Horizon Europe will finance grants for master, PhD and post-graduate research activities in all fields including digital through Marie Skłodowska-Curie actions as well as the European Institute of Innovation & Technology.
The Recovery and Resilience Facility strongly encourages Member States to include in their plans investment greater support to the development of digital skills.
European Skills Agenda and the Digital Education Action Plan
The new European Skills Agenda underlines the importance of lifelong learning, lays down objectives for the skills for jobs in the digital and green transitions and it mobilises companies, social partners and organisations to take meaningful actions.
Making education and training fit for the digital age is the aim of the Digital Education Action Plan (2021-2027). It calls on Member States and stakeholders to work together to ensure a high-quality, inclusive and accessible digital education in Europe. The Action Plan has two long-term strategic priorities. The first focuses on supporting the development of a high-performing digital education ecosystem, by for example supporting Gigabit connectivity of schools and digital transformation plans at all levels of education and training. The second priority focuses on enhancing digital skills and competences, by for example developing guidelines for teachers to foster digital literacy and tackling disinformation as well as targeting advanced digital skills development through Digital Opportunity Traineeships.
The Digital Skills and Jobs Coalition contributes fully to the objectives of both the Skills Agenda and the Digital Education Action Plan and will continue to play a vital role in mobilising the community and bridging the digital skills gap in Europe. The forthcoming Digital Skills and Jobs Platform will be a one-stop-shop for digital skills trainings and resources in Europe. It will also link the national coalitions together.
Digitising European Industry
On 18 April 2016 the European Commission published a Communication on Digitising European Industry, which introduced a set of coherent policy measures as part of a Digital Single Market (DSM) technologies and public services modernisation package. A part of the Communication is dedicated on digital skills. In particular, it calls for a human capital ready for the digital transformation with the necessary skills.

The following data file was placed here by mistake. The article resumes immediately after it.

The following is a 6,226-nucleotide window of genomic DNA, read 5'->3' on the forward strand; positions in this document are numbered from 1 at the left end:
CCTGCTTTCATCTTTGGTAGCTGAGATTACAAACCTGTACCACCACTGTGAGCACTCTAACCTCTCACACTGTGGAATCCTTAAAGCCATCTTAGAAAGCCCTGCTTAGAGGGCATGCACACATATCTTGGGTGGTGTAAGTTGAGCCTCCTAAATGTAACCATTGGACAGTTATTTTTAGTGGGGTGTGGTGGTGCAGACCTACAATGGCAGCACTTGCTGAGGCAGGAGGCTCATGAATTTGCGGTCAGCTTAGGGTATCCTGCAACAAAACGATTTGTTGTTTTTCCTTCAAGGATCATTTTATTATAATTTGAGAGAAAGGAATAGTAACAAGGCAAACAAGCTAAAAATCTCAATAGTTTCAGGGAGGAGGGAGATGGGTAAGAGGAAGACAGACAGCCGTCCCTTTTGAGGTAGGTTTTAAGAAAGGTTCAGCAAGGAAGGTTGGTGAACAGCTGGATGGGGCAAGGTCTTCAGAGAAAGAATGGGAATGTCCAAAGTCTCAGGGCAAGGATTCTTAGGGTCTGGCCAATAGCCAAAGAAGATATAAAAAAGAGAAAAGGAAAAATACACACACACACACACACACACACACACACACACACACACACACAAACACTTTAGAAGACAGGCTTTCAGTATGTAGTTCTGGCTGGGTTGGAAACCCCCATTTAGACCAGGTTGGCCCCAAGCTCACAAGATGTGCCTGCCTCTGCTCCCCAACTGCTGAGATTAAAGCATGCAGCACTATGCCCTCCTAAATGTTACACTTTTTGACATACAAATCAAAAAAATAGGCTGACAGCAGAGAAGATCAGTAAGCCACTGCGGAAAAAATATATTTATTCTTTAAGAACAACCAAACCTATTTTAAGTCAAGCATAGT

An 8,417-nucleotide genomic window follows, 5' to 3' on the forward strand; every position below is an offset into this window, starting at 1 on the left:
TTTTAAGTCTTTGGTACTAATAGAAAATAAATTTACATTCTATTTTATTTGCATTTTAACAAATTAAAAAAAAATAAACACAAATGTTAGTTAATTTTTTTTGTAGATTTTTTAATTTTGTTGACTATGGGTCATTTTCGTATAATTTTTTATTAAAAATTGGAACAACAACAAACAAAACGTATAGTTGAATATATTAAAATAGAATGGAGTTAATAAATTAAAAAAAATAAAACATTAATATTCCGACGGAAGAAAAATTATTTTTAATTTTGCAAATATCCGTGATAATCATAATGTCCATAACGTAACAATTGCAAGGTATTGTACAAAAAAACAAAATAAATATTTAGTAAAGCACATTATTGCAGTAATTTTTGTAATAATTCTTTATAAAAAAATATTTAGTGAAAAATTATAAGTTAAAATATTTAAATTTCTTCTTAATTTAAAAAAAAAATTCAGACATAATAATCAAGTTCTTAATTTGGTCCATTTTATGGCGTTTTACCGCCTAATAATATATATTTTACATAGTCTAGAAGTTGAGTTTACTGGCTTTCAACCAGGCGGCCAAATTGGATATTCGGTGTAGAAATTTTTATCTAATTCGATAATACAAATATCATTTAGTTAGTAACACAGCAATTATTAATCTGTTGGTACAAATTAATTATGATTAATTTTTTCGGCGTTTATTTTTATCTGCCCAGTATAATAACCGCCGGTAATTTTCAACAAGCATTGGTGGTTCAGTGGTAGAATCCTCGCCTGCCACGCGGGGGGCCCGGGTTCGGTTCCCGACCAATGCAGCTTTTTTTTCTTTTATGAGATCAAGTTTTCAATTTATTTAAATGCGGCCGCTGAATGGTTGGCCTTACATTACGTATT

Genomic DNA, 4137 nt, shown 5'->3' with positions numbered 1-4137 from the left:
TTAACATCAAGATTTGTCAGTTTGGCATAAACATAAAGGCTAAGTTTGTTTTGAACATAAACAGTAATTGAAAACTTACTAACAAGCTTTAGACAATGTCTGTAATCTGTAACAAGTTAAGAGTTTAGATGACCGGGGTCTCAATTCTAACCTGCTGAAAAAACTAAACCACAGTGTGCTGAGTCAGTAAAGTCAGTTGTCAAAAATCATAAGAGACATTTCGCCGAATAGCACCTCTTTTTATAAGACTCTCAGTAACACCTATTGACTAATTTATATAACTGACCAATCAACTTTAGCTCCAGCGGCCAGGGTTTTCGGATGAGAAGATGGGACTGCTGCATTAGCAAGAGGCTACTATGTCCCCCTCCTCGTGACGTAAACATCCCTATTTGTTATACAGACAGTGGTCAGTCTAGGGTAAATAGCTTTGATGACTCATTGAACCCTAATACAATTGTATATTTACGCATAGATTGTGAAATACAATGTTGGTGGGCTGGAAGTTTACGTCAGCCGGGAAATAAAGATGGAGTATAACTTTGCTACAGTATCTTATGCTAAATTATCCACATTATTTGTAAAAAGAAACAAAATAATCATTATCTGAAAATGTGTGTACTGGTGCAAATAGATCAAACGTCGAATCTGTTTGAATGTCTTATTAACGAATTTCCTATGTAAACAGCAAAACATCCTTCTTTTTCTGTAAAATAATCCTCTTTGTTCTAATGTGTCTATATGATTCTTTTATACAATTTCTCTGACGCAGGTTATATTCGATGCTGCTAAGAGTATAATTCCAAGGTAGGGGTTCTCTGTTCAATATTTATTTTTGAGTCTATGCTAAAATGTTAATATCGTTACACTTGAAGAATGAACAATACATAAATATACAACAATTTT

The digital transformation is structurally changing the labour market and the nature of work. There are concerns that these changes may affect employment conditions, levels and income distribution. Alongside investment in technology, we need investment in skills and knowledge, to be ready for the future. The need for new multidisciplinary digital skills is exploding.
Together with all stakeholders, such as Member States, industry, social partners and education and training providers, the Commission will:
- Address these challenges as part of a comprehensive dialogue on the social aspects of digitisation that engages all stakeholders involved in all aspects of work, education and training.
- Reinforce the role of industry and research organisations in the Grand Coalition and stimulate further commitment from industry to take action.
- Improve the understanding of skills requirements for new technologies, including within H2020, and promote the development of digital skills and stimulate partnerships for skills within the framework of the New Skills Agenda for Europe.
- Engage Digital Innovation Hubs (DIH) in skills for mid-caps and SMEs.
- Digital Skills and Jobs Coalition - taking action to tackle the lack of digital skills in Europe.
- EU Code Week - bring coding and digital literacy to everybody
- Digital Opportunity Traineeships - boosting digital skills on the job
- Digital Economy and Society Index (DESI) - measuring Europe’s digital performance